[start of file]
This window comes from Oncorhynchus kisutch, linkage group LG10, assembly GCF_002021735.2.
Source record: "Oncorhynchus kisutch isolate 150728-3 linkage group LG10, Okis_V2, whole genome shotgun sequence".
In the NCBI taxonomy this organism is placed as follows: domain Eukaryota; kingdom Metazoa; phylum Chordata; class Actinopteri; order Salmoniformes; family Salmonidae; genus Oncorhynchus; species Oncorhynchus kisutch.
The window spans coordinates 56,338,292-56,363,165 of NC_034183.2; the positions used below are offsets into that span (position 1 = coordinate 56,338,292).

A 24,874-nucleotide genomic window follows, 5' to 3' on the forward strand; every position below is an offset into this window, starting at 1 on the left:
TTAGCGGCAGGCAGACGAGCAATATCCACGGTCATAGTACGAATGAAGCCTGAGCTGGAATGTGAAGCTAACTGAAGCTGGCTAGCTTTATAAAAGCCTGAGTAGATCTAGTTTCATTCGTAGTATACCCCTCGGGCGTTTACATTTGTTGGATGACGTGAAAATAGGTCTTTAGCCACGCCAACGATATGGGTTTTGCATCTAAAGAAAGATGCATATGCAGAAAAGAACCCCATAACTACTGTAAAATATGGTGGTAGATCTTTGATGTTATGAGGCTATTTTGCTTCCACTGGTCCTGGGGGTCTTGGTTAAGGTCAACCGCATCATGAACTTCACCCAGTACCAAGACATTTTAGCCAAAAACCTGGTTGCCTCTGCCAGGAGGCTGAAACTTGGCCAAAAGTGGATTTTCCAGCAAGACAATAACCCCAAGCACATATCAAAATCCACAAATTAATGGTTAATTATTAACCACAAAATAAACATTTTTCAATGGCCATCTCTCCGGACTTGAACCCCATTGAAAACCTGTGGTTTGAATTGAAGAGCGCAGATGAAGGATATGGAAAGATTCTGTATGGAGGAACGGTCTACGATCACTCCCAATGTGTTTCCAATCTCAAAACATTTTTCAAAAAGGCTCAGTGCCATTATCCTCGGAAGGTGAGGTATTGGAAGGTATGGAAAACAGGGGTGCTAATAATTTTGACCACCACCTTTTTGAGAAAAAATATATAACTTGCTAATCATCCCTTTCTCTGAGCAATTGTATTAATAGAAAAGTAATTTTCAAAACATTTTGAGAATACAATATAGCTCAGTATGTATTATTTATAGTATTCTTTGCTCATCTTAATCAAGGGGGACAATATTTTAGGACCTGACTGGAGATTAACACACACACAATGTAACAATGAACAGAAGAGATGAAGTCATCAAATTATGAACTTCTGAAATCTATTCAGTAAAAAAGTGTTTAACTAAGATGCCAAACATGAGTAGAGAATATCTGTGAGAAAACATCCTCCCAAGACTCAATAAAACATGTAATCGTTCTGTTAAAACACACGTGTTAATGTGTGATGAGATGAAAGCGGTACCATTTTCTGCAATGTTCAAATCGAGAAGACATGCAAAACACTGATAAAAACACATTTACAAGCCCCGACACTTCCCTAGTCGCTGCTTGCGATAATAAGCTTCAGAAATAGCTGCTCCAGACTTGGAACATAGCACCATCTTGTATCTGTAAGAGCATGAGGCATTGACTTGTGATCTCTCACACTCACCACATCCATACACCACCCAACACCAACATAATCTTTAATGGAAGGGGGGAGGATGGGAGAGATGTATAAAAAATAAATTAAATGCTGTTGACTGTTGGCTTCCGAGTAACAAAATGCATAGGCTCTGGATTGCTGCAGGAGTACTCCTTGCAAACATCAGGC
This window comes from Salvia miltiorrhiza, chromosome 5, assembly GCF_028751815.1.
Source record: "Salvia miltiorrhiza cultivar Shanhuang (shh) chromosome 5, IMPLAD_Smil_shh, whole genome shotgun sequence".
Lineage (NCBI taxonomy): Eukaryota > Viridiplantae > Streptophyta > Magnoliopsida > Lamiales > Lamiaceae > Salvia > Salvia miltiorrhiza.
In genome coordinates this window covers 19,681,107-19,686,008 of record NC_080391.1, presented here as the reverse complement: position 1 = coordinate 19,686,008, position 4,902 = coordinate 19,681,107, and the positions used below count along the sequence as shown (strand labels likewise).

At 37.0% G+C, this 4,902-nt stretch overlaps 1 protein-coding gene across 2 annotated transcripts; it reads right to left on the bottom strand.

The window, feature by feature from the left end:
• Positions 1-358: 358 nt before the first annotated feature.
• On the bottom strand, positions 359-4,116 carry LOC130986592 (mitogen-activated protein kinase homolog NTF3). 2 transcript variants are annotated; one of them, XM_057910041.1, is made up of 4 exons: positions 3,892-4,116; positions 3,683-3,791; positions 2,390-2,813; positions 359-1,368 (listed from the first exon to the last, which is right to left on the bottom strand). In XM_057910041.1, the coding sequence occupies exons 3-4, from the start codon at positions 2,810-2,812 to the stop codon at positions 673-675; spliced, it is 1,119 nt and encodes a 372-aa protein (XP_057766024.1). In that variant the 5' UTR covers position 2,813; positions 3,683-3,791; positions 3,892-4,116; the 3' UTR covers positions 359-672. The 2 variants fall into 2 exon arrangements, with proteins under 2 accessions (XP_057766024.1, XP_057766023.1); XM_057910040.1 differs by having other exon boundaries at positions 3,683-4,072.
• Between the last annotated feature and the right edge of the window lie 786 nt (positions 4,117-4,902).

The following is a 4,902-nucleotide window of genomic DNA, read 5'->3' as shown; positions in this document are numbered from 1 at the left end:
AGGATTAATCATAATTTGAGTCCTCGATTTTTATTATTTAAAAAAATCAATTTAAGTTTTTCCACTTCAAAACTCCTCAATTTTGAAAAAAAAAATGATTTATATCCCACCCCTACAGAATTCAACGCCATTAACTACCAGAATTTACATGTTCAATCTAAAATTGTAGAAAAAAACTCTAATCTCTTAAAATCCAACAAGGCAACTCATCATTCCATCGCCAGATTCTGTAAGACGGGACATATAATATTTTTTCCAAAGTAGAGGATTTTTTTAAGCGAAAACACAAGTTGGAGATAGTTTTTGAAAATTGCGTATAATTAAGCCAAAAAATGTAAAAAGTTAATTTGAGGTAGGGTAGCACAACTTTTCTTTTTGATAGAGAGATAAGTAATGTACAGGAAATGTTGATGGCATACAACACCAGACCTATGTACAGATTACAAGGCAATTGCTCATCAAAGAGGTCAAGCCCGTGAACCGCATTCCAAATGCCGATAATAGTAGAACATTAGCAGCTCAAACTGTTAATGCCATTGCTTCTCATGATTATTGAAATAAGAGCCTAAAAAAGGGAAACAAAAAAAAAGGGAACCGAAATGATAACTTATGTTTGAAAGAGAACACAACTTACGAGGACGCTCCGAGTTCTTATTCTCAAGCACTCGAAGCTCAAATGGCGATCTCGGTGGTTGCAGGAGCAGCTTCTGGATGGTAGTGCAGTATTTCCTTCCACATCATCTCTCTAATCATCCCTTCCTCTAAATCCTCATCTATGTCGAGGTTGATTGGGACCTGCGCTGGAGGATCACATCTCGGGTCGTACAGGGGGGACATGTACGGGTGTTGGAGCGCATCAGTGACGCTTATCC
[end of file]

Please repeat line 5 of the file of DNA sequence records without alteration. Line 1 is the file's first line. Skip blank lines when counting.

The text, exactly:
A 24,874-nucleotide genomic window follows, 5' to 3' on the forward strand; every position below is an offset into this window, starting at 1 on the left: